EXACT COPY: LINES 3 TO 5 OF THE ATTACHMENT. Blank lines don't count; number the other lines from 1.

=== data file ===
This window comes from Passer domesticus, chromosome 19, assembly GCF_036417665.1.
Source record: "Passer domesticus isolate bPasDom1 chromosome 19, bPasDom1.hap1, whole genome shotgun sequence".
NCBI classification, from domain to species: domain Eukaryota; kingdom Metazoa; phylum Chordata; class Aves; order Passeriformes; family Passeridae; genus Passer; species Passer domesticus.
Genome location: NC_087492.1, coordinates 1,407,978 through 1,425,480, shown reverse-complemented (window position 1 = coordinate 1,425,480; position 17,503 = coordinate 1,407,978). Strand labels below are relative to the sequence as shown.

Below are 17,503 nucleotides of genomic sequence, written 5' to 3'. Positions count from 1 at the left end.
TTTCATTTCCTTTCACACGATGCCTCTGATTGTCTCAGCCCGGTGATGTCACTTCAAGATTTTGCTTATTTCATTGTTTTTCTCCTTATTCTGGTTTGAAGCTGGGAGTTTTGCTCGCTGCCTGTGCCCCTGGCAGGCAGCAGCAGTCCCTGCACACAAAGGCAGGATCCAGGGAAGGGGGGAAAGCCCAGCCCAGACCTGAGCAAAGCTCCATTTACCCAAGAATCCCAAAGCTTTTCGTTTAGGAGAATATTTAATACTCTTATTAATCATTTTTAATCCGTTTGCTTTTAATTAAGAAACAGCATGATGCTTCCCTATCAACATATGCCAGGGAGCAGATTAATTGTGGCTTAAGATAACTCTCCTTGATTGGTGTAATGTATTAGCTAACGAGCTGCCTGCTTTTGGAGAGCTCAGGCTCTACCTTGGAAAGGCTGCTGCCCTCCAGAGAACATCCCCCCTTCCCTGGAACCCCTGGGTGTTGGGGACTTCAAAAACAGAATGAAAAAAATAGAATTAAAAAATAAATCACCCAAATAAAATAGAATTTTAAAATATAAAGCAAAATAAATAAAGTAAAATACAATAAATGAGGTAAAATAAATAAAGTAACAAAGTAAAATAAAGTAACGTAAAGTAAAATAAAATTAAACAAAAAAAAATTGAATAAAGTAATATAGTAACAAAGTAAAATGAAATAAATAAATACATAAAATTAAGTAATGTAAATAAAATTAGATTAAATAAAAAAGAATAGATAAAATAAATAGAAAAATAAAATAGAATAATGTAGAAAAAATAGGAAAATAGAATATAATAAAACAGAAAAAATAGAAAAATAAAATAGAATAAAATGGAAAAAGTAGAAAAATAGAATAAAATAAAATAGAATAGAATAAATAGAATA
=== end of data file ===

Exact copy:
NCBI classification, from domain to species: domain Eukaryota; kingdom Metazoa; phylum Chordata; class Aves; order Passeriformes; family Passeridae; genus Passer; species Passer domesticus.
Genome location: NC_087492.1, coordinates 1,407,978 through 1,425,480, shown reverse-complemented (window position 1 = coordinate 1,425,480; position 17,503 = coordinate 1,407,978). Strand labels below are relative to the sequence as shown.

Below are 17,503 nucleotides of genomic sequence, written 5' to 3'. Positions count from 1 at the left end.